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AP calculus students learn computer skills

Tigard software company donates time, tech to Sandy


A Sandy High School AP calculus class got the chance to work with professional math application software for the second year in the row.

One of math teacher Aleta Doss’s top classes has based its final projects of the year on a partnership with Tigard company Saltire Software.

On Tuesday, June 3, Phil Todd, founder of Saltire Software, visited the Sandy High Library to see the juniors’ and seniors’ finished projects.

Saltire creates and distributes programs that allow for the creation of apps to show video illustrations of math and geometry expressions.

A few years ago, Doss took part in creating software for Saltire, along with one other teacher and two students, as a summer institute to research the use of the software in schools. The institute was funded by a grant through the National Science Foundation.

“Phil Todd has a cabin in the area and has been supportive of Oregon Trail School District for years,” Doss said.

Students spent several classes learning the software and creating their apps. Completed apps depicted everything from simple representations of equations to documenting the calculus of the students’ car travel.

Emma Jacobson decided to take a simple approach to her calculus app. Her program tracks the rotation of a ball along a sine curve.

Although she said she probably won’t use this software in the future — “I don’t really have a math-centric career plan” — she enjoyed the challenge of learning the new skills.

Senior Cannon Westfall took a more fun approach to choosing and creating his program.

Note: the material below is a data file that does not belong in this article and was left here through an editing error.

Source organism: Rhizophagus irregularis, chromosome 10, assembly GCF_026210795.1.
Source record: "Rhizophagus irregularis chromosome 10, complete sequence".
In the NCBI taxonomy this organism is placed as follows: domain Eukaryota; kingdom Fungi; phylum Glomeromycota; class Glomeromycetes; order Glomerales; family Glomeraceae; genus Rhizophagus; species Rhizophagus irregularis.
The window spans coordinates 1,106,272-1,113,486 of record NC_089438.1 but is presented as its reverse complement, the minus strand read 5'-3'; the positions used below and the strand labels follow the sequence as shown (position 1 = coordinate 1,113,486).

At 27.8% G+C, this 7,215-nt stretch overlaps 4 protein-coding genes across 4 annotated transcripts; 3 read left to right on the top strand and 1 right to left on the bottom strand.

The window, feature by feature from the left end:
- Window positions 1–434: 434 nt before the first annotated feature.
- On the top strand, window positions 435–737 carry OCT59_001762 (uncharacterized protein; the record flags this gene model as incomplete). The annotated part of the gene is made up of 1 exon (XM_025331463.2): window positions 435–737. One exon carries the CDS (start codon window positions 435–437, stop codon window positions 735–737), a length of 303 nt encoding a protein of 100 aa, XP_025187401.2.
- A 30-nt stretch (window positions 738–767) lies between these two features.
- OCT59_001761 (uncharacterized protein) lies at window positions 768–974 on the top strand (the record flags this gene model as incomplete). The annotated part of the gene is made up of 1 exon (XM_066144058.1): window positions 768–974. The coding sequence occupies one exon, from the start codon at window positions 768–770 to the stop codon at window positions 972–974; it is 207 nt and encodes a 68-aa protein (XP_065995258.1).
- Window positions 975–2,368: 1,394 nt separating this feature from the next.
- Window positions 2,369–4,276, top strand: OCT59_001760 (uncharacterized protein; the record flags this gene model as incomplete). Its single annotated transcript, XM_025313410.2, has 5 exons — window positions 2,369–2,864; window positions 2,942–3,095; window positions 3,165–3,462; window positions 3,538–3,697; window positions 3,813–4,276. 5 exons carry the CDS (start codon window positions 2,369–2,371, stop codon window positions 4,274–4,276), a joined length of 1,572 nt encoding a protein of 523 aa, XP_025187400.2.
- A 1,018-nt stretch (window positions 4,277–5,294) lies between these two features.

His program was based on the popular movie series “Star Wars.”

Westfall created an app that serves as a representation of the Empire’s Death Star in orbit of the Forest Moon of Endor. The purpose was to track the science fiction ship’s orbit and pinpoint distances in which it is within the correct range to fire upon the moon.by: POST PHOTO: KYLIE WRAY - Senior Cannon Westfalls classmates said he is quite proud of his Star Wars based math application.

“Basically, I found that every pi-over-two, you get the distance you need for the Death Star to start firing away,” Westfall said.

Not only were students gaining a better understanding of the math expressions they chose, they got to expand their computer skills.

“In our ever-changing world, young people will need to keep pace with technological advancements,” Doss said. “We can best equip them to do that by facilitating the cutting-edge experiences they will need to become lifetime, tech-savvy learners.”

Todd said Saltire Software will probably be involved with Sandy students in the future. “The experience was very positive from our perspective,” he said.